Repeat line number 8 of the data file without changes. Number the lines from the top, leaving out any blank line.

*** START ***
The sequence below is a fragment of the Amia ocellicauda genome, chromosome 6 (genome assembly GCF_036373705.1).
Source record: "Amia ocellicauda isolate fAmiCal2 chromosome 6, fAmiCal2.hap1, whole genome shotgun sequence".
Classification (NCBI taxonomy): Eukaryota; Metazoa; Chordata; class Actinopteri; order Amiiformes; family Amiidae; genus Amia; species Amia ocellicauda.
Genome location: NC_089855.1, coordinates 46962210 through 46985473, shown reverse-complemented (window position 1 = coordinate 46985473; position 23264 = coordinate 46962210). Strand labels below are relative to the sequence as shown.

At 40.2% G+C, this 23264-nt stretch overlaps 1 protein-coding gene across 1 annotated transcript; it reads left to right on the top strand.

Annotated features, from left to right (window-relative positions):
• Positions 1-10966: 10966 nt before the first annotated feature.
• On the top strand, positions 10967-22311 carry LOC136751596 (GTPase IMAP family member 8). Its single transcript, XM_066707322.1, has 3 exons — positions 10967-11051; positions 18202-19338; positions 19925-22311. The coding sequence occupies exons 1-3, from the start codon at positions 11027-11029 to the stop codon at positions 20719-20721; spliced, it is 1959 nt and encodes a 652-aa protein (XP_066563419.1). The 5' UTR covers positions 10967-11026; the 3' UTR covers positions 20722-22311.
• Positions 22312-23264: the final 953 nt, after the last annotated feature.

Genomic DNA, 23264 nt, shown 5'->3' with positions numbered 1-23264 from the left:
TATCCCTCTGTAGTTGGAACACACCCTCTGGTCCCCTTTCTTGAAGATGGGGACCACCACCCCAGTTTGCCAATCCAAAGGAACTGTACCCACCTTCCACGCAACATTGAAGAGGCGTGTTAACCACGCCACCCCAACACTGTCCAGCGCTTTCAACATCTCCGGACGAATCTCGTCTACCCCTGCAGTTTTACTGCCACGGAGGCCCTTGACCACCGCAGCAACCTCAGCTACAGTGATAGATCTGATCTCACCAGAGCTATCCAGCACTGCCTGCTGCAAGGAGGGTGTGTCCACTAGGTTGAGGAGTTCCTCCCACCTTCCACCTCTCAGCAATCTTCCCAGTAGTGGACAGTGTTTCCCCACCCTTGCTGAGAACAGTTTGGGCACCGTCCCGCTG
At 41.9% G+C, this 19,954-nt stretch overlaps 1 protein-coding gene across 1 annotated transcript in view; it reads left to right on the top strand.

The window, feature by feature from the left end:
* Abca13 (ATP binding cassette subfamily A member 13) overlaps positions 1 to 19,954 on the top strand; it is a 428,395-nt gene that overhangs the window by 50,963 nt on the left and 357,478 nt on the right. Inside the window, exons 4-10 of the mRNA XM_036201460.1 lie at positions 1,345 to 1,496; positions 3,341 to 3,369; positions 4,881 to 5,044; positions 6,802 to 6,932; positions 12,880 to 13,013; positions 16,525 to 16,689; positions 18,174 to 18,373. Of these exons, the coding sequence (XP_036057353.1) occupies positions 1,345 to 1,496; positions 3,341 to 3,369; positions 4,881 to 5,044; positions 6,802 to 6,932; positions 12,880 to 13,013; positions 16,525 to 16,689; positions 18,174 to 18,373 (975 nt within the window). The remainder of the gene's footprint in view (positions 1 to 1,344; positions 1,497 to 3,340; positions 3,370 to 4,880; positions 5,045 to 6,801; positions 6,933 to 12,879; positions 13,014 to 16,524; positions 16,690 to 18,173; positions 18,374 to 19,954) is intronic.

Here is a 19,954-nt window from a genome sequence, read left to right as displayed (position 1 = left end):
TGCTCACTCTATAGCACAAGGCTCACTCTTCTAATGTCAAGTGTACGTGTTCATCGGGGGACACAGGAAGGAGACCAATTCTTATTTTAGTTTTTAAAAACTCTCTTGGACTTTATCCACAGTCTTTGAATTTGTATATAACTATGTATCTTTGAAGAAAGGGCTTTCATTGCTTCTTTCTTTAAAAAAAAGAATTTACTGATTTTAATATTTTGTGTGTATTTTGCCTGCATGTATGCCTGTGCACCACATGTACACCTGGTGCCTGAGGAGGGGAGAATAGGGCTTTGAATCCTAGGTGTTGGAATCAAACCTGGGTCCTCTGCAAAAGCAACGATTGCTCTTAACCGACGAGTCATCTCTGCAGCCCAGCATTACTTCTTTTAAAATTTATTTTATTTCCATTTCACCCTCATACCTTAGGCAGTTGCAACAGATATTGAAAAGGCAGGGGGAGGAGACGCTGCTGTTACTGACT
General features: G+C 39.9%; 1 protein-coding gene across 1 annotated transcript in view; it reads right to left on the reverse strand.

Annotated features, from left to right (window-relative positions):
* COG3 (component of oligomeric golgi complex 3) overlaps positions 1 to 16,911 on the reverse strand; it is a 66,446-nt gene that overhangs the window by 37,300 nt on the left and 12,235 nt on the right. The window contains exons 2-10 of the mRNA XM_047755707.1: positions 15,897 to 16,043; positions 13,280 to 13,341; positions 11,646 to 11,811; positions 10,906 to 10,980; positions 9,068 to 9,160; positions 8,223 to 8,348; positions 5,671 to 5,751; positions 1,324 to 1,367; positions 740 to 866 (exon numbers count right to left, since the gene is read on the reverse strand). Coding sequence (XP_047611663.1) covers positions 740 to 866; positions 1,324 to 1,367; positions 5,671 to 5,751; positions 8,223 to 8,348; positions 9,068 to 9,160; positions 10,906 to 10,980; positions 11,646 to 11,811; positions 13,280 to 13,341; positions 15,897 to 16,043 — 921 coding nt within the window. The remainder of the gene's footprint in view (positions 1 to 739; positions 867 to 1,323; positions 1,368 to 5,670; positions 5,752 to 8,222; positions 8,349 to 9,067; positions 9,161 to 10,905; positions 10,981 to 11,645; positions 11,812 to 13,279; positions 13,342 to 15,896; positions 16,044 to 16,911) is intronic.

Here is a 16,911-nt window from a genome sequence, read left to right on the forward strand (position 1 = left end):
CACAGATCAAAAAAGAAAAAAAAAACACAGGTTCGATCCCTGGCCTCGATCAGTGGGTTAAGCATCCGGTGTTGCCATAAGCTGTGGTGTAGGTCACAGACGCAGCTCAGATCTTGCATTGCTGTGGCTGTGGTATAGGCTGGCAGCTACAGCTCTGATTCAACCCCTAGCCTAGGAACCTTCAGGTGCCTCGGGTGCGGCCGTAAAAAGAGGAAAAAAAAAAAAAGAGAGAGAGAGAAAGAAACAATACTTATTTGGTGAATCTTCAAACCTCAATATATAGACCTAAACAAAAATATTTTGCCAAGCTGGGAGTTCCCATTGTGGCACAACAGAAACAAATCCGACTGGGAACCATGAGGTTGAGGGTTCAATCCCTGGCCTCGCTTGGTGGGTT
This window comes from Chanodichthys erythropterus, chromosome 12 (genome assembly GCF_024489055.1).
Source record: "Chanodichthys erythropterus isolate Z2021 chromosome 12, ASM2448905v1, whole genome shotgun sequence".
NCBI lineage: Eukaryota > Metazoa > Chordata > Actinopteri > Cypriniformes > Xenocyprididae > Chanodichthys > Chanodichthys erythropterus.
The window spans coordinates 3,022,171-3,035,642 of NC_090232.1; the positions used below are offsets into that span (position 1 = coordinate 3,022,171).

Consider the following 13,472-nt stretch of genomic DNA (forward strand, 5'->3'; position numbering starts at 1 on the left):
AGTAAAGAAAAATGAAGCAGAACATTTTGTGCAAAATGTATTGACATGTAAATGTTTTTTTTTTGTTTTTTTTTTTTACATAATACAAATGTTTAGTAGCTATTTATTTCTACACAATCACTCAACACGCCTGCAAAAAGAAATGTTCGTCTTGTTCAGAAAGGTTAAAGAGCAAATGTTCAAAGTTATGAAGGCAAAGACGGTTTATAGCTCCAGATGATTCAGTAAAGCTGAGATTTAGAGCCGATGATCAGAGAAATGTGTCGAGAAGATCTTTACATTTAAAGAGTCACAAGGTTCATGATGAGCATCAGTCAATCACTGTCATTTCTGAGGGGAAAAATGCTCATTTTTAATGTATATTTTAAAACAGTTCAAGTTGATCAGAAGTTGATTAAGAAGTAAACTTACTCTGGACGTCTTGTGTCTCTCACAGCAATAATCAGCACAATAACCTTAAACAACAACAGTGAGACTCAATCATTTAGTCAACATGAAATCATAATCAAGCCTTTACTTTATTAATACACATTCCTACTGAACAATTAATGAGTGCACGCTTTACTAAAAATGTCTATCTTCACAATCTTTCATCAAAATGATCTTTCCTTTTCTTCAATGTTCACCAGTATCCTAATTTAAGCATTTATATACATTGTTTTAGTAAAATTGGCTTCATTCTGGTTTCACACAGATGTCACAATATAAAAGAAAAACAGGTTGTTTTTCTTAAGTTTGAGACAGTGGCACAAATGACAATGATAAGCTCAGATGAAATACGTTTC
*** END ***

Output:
• On the top strand, positions 10967-22311 carry LOC136751596 (GTPase IMAP family member 8). Its single transcript, XM_066707322.1, has 3 exons — positions 10967-11051; positions 18202-19338; positions 19925-22311. The coding sequence occupies exons 1-3, from the start codon at positions 11027-11029 to the stop codon at positions 20719-20721; spliced, it is 1959 nt and encodes a 652-aa protein (XP_066563419.1). The 5' UTR covers positions 10967-11026; the 3' UTR covers positions 20722-22311.